The end of high school can be a nerve-wracking time for parents, and this feeling is compounded when your child has a disability.
The new National Disability Insurance Scheme has introduced changes to funding arrangements, which can make the process of transitioning from school to adult life even more challenging.
New support services available through Challenge Disability Services and their Connexions program can pave the way for your child’s independence. Senior Manager Maxine Smith said that through their NDIS Support Coordination, Challenge Disability Services could assist parents and their children find the right providers for their needs.
“We can help you access funded services, assist with the development of your plan, and ensure you are on the right track,” Maxine said.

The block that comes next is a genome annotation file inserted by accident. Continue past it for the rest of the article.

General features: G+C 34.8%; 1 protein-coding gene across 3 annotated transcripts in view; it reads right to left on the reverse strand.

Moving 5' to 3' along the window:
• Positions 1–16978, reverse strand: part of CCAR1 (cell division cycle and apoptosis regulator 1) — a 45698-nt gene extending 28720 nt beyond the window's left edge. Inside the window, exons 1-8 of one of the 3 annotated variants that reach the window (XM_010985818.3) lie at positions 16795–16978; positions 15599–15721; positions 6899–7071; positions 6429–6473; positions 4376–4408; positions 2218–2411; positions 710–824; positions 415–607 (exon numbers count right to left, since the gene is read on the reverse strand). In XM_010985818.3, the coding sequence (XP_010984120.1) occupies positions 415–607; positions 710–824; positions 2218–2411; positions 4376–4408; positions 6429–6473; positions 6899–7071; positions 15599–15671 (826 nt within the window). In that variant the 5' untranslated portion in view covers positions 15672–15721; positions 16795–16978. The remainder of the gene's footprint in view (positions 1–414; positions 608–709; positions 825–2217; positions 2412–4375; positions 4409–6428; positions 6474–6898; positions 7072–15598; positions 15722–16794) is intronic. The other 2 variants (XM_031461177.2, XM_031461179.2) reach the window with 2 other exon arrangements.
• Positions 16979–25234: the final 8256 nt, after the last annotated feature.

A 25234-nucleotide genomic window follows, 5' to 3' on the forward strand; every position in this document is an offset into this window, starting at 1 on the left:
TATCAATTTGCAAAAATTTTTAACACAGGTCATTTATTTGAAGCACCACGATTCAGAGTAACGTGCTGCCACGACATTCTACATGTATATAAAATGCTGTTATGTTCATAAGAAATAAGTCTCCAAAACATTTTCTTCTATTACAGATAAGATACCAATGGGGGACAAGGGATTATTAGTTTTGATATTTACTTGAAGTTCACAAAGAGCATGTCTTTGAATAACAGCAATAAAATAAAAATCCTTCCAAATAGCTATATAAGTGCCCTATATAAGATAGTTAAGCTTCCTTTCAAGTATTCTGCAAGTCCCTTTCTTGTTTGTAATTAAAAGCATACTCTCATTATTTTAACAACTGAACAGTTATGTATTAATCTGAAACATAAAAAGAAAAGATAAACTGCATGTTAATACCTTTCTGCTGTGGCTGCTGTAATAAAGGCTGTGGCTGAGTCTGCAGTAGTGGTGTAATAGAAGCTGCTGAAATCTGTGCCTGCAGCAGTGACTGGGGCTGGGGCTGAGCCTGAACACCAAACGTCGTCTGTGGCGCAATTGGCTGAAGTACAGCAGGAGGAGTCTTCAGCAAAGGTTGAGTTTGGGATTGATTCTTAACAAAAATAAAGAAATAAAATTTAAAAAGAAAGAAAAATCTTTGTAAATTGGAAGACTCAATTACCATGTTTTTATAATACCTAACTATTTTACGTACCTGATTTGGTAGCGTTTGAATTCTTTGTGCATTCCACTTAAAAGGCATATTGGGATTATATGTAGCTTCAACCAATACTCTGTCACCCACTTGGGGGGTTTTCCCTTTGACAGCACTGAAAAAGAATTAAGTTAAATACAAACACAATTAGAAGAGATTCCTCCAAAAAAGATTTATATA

"We can help you coordinate a range of supports, both funded and mainstream. We work with you to build on informal supports, resolve points of crisis and develop connections important to you in your community."
Challenge’s Connexions program is designed to provide valuable socialisation and skills development to active adults living with a disability, aged 18 to 35, who have low support requirements.
Matt is just like any other 20-year-old: working, volunteering, studying and socialising. However, due to his learning difficulties, he requires a bit more support to achieve his goals than others his age. Matt works as a teacher’s aide, cleans windows for local businesses and, with Challenge’s support, was also given the opportunity to volunteer for his local PCYC’s Vacation Care for primary school children during the school holidays.
“I liked going to school, but I prefer the time I spend at Challenge. I really enjoy my time, and the staff are all really nice. I have made quite a few new friends, and I have recommended Challenge’s services to my friends,” Matt said.
For more information about Challenge Disability Services please email firstname.lastname@example.org or call 1800 679 129.
Article from the Port Stephens Examiner, 15 June 2017.Return to news & stories Arrow pointing to the right